Shem answers his failure to provide an answer to the riddle of color with an act of revenge: he writes. In his anger, 'He do big squeal' and will 'set it up all writhefully rate in blotch and void' (FW 228.6, 229.27). Like his attempt at interpretation, Shem's self-expression participates in the male discourse of 'unlawful appropriation'. His reading has been an unsuccessful exercise in determination - in fixing the elusive text of the flower girls with his authoritative meta-language. [...] His big 'squeal' is a meta-language of aggressive retaliation. Nevertheless, though he may intend to state the case against the vagueness of heliotrope in the apparent clarity of black and white, Shem ends up writing in 'blotch and void,' 'reading off his fleshskin and writing with his quillbone' (FW 229.30). In other words, whether he likes it or not, Shem resorts to the voyeuristic reading-writing of a hidden seeboy.17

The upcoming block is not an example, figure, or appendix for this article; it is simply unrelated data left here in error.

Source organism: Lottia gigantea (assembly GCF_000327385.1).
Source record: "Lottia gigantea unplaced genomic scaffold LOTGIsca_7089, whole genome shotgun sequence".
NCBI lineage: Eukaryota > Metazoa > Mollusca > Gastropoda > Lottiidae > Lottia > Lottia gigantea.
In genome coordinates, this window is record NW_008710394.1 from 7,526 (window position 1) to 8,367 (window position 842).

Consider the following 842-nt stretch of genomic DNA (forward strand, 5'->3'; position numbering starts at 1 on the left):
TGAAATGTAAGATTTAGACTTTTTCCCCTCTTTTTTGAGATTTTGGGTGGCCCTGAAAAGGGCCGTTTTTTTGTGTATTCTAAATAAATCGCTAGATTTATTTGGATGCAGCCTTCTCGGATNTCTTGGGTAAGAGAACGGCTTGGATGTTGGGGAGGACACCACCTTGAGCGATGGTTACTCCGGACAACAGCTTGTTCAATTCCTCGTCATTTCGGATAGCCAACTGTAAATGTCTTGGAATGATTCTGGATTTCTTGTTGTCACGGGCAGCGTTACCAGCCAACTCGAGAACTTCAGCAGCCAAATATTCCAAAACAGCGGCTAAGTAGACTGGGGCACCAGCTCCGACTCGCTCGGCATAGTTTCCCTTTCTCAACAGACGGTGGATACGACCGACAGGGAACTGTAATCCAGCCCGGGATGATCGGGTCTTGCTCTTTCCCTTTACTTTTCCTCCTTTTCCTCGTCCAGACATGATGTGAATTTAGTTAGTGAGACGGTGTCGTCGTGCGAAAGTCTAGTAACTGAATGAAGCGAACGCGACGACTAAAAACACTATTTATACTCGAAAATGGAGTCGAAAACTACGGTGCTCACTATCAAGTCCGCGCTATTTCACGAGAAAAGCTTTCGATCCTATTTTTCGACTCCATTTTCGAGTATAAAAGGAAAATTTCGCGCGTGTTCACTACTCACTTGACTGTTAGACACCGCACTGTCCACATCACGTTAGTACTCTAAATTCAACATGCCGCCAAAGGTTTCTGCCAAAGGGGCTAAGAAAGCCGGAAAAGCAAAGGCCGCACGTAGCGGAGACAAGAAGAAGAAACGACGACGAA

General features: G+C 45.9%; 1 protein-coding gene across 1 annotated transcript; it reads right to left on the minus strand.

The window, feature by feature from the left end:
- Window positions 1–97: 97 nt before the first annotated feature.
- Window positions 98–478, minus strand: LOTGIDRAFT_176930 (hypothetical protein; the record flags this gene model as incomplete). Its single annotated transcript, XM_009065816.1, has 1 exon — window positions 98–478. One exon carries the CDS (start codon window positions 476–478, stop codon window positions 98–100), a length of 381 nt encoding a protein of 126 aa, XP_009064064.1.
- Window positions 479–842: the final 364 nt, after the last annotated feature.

Undermining the patriarchy in a nihilistic gesture born of a repressed desire to dominate and possess, the writer generates a 'blotch and void' art which in the process of undermining reality, transforms it. Shem as St Patrick in Book IV, however, describes a tripartite deity in terms of a triple rainbow rather than either 'blotch and void' or the 'green' of Balkelly. Instead he accuses the rainbow-attired Balkelly of being a 'blackinwhitepaddynger' (FW 612.18). Rather, Balkelly's green echoes the green of St Patrick's shamrock, the green of nationalist Ireland, integral to the symbolism associated with the Irish identity. With mystical vision, Balkelly sees green underlying the colour spectrum and this green of Ireland is one level identified as HCE: 'Hump cumps Ebblybally! Sukkot?' (FW 612.15). The Patrick of the Wake, however, perceives the triple rainbow rather than a green shamrock as a 'sound sense sympol' of the trinity: 'the firethere the sun in his halo cast. Onmen' (FW 612.29-30). On one level the arguments represent opposite sides of the same coin: the sage arguing in effect that the deity underlies the colours of the rainbow, while the saint suggests instead that the rainbow symbolically emanates from the deity. The contention between them also reflects the different perspectives of the deity contained the Old and New Testaments, namely the difference between monotheism and the disguised polytheism of the trinity. This equates to a duality in a perception of HCE, between his identity as a deified singularity and alternately as the rainbow-associated biological infinity of humanity which follows the fall (HCE as an equivalent to the trinity is also discussed below, *).